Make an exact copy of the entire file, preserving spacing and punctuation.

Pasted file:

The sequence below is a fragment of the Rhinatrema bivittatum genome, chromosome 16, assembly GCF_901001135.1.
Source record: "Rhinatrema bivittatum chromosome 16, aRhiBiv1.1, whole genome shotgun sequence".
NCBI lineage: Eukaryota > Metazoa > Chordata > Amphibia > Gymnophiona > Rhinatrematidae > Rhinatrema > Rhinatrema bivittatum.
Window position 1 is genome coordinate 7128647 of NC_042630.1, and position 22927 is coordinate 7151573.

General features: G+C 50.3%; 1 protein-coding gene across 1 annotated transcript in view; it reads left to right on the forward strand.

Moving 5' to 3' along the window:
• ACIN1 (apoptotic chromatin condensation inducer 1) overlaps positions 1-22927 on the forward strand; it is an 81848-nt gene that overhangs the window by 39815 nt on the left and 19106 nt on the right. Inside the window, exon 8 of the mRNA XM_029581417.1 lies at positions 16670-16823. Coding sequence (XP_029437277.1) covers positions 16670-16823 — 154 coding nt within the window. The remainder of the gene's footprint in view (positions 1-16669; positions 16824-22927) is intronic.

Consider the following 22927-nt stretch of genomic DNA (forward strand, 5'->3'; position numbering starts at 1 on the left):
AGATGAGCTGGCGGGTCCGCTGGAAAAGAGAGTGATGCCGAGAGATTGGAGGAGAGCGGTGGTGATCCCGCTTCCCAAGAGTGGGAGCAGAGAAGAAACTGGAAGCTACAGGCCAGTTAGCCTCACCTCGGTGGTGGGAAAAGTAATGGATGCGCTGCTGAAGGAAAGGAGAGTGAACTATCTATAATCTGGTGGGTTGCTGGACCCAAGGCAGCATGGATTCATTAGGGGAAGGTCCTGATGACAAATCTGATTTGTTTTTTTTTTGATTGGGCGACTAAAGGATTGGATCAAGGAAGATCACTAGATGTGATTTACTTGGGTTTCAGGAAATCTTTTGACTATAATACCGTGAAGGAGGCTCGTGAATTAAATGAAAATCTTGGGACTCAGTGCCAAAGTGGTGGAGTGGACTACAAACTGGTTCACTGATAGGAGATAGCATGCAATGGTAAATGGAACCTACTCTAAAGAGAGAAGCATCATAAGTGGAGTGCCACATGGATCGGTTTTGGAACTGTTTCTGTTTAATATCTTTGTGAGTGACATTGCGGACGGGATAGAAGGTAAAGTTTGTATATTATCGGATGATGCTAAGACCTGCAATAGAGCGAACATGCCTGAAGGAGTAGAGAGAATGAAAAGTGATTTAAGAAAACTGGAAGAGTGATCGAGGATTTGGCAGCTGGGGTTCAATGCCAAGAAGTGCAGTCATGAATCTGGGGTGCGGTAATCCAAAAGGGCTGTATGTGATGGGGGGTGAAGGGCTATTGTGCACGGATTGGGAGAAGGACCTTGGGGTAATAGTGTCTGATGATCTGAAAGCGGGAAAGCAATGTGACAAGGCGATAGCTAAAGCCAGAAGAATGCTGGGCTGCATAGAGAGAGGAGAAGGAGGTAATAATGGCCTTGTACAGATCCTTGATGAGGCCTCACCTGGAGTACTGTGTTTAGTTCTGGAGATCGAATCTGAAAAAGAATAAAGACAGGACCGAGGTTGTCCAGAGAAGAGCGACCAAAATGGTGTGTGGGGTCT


The sequence below is a fragment of the Rhinatrema bivittatum genome, chromosome 16, assembly GCF_901001135.1.
Source record: "Rhinatrema bivittatum chromosome 16, aRhiBiv1.1, whole genome shotgun sequence".
NCBI lineage: Eukaryota > Metazoa > Chordata > Amphibia > Gymnophiona > Rhinatrematidae > Rhinatrema > Rhinatrema bivittatum.
Window position 1 is genome coordinate 7128647 of NC_042630.1, and position 22927 is coordinate 7151573.

General features: G+C 50.3%; 1 protein-coding gene across 1 annotated transcript in view; it reads left to right on the forward strand.

Moving 5' to 3' along the window:
• ACIN1 (apoptotic chromatin condensation inducer 1) overlaps positions 1-22927 on the forward strand; it is an 81848-nt gene that overhangs the window by 39815 nt on the left and 19106 nt on the right. Inside the window, exon 8 of the mRNA XM_029581417.1 lies at positions 16670-16823. Coding sequence (XP_029437277.1) covers positions 16670-16823 — 154 coding nt within the window. The remainder of the gene's footprint in view (positions 1-16669; positions 16824-22927) is intronic.

Consider the following 22927-nt stretch of genomic DNA (forward strand, 5'->3'; position numbering starts at 1 on the left):
AGATGAGCTGGCGGGTCCGCTGGAAAAGAGAGTGATGCCGAGAGATTGGAGGAGAGCGGTGGTGATCCCGCTTCCCAAGAGTGGGAGCAGAGAAGAAACTGGAAGCTACAGGCCAGTTAGCCTCACCTCGGTGGTGGGAAAAGTAATGGATGCGCTGCTGAAGGAAAGGAGAGTGAACTATCTATAATCTGGTGGGTTGCTGGACCCAAGGCAGCATGGATTCATTAGGGGAAGGTCCTGATGACAAATCTGATTTGTTTTTTTTTTGATTGGGCGACTAAAGGATTGGATCAAGGAAGATCACTAGATGTGATTTACTTGGGTTTCAGGAAATCTTTTGACTATAATACCGTGAAGGAGGCTCGTGAATTAAATGAAAATCTTGGGACTCAGTGCCAAAGTGGTGGAGTGGACTACAAACTGGTTCACTGATAGGAGATAGCATGCAATGGTAAATGGAACCTACTCTAAAGAGAGAAGCATCATAAGTGGAGTGCCACATGGATCGGTTTTGGAACTGTTTCTGTTTAATATCTTTGTGAGTGACATTGCGGACGGGATAGAAGGTAAAGTTTGTATATTATCGGATGATGCTAAGACCTGCAATAGAGCGAACATGCCTGAAGGAGTAGAGAGAATGAAAAGTGATTTAAGAAAACTGGAAGAGTGATCGAGGATTTGGCAGCTGGGGTTCAATGCCAAGAAGTGCAGTCATGAATCTGGGGTGCGGTAATCCAAAAGGGCTGTATGTGATGGGGGGTGAAGGGCTATTGTGCACGGATTGGGAGAAGGACCTTGGGGTAATAGTGTCTGATGATCTGAAAGCGGGAAAGCAATGTGACAAGGCGATAGCTAAAGCCAGAAGAATGCTGGGCTGCATAGAGAGAGGAGAAGGAGGTAATAATGGCCTTGTACAGATCCTTGATGAGGCCTCACCTGGAGTACTGTGTTTAGTTCTGGAGATCGAATCTGAAAAAGAATAAAGACAGGACCGAGGTTGTCCAGAGAAGAGCGACCAAAATGGTGTGTGGGGTCT